R Rated Movies and Kids: Kids Who Watch R Rated Movies More Likely To SmokeParents beware!  Allowing your kids watch R-rated movies could make them as much as three times more likely to take up smoking, according to a new study.

Dutch and U.S. researchers suggest that allowing children to see the mature-rated films could trigger smoking both by exposing kids to actors showcasing the habit and by simply opening the door to more thrill-seeking risky behaviors.

“By being strict regarding R-rated movies, parents may play a part in preventing their children from developing higher levels of sensation-seeking and the associated risk for smoking,” said led Rebecca N. H. de Leeuw of the Radboud University Nijmegen, in the Netherlands, who conducted the study.

” Through their restrictions, parents limit their children’s exposure to movie smoking, which makes them subsequently less susceptible to becoming a smoker,” she added. “Hence, creating awareness among parents about the role of smoking portrayals in movies on smoking in youth is highly warranted.”

“By being strict regarding R-rated movies, parents may play a part in preventing their children from developing higher levels of sensation-seeking and the associated risk for smoking,” lead researcher Rebecca N. H. de Leeuw of the Radboud University Nijmegen, in the Netherlands, told Reuters Health in an e-mail.

As part of their study, de Leeuw and her colleagues studied approximately 6,500 children between the ages of 10 and 14 for two years. Each of their subjects was randomly selected from the U.S. population during the mid-1990s, according to Peeples, and each was asked about the types of movies they were allowed to watch, whether or not they smoked, and their “thrill-seeking tendencies.”

“At the start of the study, only about one in three kids reported being completely restricted from watching R-rated movies by their parents. That proportion dropped to 12 percent after the two years,” Peeples said. “When the researchers looked at the corresponding rates of smoking, they found that full restrictions on R-rated movies cut the chances a kid would start smoking by two- to threefold.”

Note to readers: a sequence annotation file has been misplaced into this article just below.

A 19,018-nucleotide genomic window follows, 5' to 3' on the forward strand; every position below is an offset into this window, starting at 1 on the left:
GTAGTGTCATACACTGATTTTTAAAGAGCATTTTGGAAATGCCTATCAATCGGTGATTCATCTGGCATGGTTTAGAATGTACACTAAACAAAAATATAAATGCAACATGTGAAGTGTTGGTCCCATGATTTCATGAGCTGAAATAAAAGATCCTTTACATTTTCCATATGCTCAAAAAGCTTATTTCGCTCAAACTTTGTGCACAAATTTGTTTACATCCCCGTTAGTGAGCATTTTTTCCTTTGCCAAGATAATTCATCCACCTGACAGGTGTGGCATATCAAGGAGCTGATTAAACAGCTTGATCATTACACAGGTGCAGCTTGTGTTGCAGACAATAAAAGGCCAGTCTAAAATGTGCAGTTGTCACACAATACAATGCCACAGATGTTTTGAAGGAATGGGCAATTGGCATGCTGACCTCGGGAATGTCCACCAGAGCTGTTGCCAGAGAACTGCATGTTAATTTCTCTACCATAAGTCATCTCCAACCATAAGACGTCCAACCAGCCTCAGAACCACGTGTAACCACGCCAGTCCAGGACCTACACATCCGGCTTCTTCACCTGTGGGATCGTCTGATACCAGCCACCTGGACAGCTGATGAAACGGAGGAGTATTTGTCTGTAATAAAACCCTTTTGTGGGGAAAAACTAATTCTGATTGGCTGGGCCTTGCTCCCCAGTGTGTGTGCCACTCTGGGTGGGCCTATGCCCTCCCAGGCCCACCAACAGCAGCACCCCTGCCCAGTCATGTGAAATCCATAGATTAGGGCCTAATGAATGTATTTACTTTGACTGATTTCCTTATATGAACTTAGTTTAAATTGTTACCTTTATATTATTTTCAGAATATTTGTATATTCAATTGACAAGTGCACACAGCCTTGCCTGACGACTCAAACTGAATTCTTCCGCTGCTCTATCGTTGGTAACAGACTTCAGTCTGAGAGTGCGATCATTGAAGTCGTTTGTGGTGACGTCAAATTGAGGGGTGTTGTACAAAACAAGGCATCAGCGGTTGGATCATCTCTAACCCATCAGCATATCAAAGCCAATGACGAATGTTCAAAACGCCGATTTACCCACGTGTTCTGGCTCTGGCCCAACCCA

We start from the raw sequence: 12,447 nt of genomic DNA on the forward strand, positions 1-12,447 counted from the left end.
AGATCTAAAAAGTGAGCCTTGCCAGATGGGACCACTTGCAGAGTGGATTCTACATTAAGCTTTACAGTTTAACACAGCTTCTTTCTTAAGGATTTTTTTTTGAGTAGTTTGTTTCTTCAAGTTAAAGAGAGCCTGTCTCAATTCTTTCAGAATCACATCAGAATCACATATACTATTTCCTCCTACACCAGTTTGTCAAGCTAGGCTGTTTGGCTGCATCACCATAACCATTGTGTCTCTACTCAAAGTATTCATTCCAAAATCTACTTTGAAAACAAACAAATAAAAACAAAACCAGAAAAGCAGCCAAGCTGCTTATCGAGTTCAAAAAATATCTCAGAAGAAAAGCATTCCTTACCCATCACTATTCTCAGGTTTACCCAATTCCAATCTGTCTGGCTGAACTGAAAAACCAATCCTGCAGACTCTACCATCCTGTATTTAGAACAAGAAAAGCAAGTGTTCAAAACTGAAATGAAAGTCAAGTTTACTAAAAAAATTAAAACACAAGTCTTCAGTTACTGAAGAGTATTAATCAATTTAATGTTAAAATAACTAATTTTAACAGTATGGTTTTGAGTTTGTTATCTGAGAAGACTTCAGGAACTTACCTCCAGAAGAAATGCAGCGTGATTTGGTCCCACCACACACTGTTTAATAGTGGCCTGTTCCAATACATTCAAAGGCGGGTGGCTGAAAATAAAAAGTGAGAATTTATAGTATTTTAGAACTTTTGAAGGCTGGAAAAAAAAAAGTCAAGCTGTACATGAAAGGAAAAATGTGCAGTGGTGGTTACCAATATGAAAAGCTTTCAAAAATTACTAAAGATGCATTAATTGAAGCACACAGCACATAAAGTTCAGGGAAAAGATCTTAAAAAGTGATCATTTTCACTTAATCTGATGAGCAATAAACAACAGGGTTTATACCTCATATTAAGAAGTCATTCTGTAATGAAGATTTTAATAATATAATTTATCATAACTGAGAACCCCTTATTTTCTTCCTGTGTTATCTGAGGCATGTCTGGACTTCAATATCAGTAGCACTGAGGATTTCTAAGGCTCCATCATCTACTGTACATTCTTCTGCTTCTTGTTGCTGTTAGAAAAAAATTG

“Through their restrictions, parents limit their children’s exposure to movie smoking, which makes them subsequently less susceptible to becoming a smoker,” de Leeuw said.

Given the small percentage of parents that kept their children from watching R-rated movies, it is likely that few realize the impact movies may have on their children, suggest the researchers in the journal Pediatrics.

“Hence, creating awareness among parents about the role of smoking portrayals in movies on smoking in youth is highly warranted,” added de Leeuw.

Parents may also have an indirect effect by preventing their children from becoming drawn toward new and intense sensations or experiences in general, which could include lighting up their first cigarette, noted de Leeuw.

Although more research is needed to test the effects of parenting strategies, parents can limit their children’s access to R-rated movies. 

“This may prevent sensation-seeking children from watching R-rated movies without their parents’ knowledge,” she said.

Author

Maria Lianos-Carbone is Publisher/Editor of amotherworld. Follow her on Twitter @amotherworld and @lifeandtravelca.

Write A Comment